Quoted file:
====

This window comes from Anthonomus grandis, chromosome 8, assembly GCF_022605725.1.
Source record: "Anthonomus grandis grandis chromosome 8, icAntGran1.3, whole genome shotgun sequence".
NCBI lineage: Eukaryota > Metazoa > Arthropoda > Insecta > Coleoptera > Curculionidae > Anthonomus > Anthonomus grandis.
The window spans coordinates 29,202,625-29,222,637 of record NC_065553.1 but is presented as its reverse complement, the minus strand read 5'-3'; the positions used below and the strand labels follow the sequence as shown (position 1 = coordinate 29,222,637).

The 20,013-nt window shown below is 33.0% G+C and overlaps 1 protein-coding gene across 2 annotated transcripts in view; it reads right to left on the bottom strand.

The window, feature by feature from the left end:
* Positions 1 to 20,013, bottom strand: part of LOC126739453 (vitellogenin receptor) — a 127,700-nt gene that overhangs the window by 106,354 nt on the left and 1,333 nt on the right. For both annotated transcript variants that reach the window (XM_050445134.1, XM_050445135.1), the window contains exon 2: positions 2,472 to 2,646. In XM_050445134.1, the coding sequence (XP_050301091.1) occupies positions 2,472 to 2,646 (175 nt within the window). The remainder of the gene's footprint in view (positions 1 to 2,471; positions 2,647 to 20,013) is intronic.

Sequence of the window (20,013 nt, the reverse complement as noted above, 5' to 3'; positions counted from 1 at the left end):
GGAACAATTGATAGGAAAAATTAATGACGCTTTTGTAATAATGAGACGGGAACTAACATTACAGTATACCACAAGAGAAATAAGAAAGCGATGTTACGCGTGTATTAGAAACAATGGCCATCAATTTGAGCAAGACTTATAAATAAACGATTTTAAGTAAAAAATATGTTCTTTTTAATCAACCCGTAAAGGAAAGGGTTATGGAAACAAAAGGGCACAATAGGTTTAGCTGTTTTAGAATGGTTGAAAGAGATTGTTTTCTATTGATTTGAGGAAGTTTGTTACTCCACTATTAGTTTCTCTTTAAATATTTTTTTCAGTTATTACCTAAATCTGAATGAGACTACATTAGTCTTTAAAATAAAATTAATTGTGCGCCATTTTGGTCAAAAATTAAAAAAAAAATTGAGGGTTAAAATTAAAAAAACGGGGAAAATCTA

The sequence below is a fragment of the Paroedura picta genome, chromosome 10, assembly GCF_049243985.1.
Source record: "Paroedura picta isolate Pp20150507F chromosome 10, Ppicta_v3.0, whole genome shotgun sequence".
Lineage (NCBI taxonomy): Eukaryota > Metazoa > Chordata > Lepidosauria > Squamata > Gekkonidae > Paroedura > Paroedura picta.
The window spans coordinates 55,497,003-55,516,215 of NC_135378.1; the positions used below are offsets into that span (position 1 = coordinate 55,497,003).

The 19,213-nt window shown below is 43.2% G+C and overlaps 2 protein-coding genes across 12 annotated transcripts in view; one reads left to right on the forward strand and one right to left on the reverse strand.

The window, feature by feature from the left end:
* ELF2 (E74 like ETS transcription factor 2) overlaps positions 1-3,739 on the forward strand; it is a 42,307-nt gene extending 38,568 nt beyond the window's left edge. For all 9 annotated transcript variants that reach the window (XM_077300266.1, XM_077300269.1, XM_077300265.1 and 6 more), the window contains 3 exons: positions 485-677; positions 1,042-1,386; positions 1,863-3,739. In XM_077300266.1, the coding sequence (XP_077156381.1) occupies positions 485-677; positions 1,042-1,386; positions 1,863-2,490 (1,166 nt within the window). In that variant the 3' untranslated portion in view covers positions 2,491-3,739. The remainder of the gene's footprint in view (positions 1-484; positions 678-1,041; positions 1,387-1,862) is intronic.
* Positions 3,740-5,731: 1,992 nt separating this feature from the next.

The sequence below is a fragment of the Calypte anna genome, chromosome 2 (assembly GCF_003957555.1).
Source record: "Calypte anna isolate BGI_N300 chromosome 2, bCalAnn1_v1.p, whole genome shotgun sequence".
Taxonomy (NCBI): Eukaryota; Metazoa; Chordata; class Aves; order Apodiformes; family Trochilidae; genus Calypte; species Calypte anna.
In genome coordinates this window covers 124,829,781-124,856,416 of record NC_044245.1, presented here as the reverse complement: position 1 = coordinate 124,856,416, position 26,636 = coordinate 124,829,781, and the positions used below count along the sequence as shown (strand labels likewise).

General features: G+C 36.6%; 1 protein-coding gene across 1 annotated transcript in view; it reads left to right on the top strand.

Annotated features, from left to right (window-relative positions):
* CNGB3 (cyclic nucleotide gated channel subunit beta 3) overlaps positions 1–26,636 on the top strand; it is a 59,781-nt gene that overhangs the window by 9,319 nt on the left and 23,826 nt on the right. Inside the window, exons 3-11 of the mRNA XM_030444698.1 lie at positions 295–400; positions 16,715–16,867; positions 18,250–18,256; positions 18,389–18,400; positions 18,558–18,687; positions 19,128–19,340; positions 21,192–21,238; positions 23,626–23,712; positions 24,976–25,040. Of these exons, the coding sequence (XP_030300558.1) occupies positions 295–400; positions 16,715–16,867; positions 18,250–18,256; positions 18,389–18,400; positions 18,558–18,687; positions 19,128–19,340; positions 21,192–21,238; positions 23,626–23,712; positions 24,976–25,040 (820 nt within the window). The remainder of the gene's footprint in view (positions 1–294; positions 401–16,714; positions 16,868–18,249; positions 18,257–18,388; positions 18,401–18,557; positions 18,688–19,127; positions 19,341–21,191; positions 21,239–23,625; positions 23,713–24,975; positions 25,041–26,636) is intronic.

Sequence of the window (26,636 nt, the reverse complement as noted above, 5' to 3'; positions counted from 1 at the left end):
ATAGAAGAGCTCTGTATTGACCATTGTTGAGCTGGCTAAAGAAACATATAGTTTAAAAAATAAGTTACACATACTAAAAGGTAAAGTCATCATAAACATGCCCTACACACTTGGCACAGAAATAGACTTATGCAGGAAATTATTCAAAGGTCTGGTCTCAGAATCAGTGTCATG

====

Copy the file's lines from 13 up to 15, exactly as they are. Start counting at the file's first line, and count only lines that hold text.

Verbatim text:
The window spans coordinates 55,497,003-55,516,215 of NC_135378.1; the positions used below are offsets into that span (position 1 = coordinate 55,497,003).

The 19,213-nt window shown below is 43.2% G+C and overlaps 2 protein-coding genes across 12 annotated transcripts in view; one reads left to right on the forward strand and one right to left on the reverse strand.

The window, feature by feature from the left end: